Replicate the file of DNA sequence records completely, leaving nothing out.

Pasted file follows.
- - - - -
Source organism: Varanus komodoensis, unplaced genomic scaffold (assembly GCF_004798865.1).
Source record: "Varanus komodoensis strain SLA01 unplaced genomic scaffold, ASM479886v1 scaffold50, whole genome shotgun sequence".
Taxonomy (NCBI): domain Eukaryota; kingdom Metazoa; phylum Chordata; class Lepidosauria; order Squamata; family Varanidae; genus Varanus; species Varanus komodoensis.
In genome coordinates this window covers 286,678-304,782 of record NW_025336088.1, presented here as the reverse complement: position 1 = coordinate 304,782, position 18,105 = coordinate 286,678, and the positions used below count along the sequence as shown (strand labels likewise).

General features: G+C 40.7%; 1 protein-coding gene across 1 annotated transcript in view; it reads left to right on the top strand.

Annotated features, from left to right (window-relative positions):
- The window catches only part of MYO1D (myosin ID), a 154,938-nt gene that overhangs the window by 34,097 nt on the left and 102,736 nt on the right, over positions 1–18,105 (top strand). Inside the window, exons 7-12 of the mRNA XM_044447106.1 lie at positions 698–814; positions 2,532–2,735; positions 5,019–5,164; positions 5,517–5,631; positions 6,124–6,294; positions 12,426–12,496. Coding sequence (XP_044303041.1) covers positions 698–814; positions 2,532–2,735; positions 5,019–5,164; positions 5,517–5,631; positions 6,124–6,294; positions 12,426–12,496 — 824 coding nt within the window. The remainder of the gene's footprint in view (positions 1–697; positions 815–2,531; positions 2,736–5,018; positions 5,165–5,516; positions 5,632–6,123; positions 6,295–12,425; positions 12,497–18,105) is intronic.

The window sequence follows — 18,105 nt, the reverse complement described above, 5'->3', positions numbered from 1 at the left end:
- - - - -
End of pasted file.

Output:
Source organism: Varanus komodoensis, unplaced genomic scaffold (assembly GCF_004798865.1).
Source record: "Varanus komodoensis strain SLA01 unplaced genomic scaffold, ASM479886v1 scaffold50, whole genome shotgun sequence".
Taxonomy (NCBI): domain Eukaryota; kingdom Metazoa; phylum Chordata; class Lepidosauria; order Squamata; family Varanidae; genus Varanus; species Varanus komodoensis.
In genome coordinates this window covers 286,678-304,782 of record NW_025336088.1, presented here as the reverse complement: position 1 = coordinate 304,782, position 18,105 = coordinate 286,678, and the positions used below count along the sequence as shown (strand labels likewise).

General features: G+C 40.7%; 1 protein-coding gene across 1 annotated transcript in view; it reads left to right on the top strand.

Annotated features, from left to right (window-relative positions):
- The window catches only part of MYO1D (myosin ID), a 154,938-nt gene that overhangs the window by 34,097 nt on the left and 102,736 nt on the right, over positions 1–18,105 (top strand). Inside the window, exons 7-12 of the mRNA XM_044447106.1 lie at positions 698–814; positions 2,532–2,735; positions 5,019–5,164; positions 5,517–5,631; positions 6,124–6,294; positions 12,426–12,496. Coding sequence (XP_044303041.1) covers positions 698–814; positions 2,532–2,735; positions 5,019–5,164; positions 5,517–5,631; positions 6,124–6,294; positions 12,426–12,496 — 824 coding nt within the window. The remainder of the gene's footprint in view (positions 1–697; positions 815–2,531; positions 2,736–5,018; positions 5,165–5,516; positions 5,632–6,123; positions 6,295–12,425; positions 12,497–18,105) is intronic.

The window sequence follows — 18,105 nt, the reverse complement described above, 5'->3', positions numbered from 1 at the left end: